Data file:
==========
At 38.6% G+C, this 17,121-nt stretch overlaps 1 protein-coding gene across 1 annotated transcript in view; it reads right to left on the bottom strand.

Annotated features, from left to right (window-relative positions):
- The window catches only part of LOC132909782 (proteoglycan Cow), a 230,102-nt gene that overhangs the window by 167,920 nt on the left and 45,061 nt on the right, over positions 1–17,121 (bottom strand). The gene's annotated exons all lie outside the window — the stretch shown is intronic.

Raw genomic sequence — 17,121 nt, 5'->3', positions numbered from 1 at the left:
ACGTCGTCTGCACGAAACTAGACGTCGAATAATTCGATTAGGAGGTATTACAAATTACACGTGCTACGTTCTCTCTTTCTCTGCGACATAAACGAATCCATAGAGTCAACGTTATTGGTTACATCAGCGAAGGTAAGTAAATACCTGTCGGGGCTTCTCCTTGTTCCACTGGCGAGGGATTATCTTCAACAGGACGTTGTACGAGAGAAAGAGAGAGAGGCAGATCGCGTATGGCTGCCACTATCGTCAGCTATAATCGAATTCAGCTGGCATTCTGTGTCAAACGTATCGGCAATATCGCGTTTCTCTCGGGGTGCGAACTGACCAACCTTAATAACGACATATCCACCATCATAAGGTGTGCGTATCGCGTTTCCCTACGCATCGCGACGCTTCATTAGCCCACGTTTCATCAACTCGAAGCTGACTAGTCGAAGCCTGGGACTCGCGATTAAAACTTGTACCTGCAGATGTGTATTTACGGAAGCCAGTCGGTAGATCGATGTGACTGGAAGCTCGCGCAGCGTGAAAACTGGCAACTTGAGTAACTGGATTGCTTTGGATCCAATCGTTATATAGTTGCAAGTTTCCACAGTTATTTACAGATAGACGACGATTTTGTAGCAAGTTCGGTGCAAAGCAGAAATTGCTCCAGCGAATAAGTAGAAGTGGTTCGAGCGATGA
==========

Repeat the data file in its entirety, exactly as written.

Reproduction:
At 38.6% G+C, this 17,121-nt stretch overlaps 1 protein-coding gene across 1 annotated transcript in view; it reads right to left on the bottom strand.

Annotated features, from left to right (window-relative positions):
- The window catches only part of LOC132909782 (proteoglycan Cow), a 230,102-nt gene that overhangs the window by 167,920 nt on the left and 45,061 nt on the right, over positions 1–17,121 (bottom strand). The gene's annotated exons all lie outside the window — the stretch shown is intronic.

Raw genomic sequence — 17,121 nt, 5'->3', positions numbered from 1 at the left:
ACGTCGTCTGCACGAAACTAGACGTCGAATAATTCGATTAGGAGGTATTACAAATTACACGTGCTACGTTCTCTCTTTCTCTGCGACATAAACGAATCCATAGAGTCAACGTTATTGGTTACATCAGCGAAGGTAAGTAAATACCTGTCGGGGCTTCTCCTTGTTCCACTGGCGAGGGATTATCTTCAACAGGACGTTGTACGAGAGAAAGAGAGAGAGGCAGATCGCGTATGGCTGCCACTATCGTCAGCTATAATCGAATTCAGCTGGCATTCTGTGTCAAACGTATCGGCAATATCGCGTTTCTCTCGGGGTGCGAACTGACCAACCTTAATAACGACATATCCACCATCATAAGGTGTGCGTATCGCGTTTCCCTACGCATCGCGACGCTTCATTAGCCCACGTTTCATCAACTCGAAGCTGACTAGTCGAAGCCTGGGACTCGCGATTAAAACTTGTACCTGCAGATGTGTATTTACGGAAGCCAGTCGGTAGATCGATGTGACTGGAAGCTCGCGCAGCGTGAAAACTGGCAACTTGAGTAACTGGATTGCTTTGGATCCAATCGTTATATAGTTGCAAGTTTCCACAGTTATTTACAGATAGACGACGATTTTGTAGCAAGTTCGGTGCAAAGCAGAAATTGCTCCAGCGAATAAGTAGAAGTGGTTCGAGCGATGA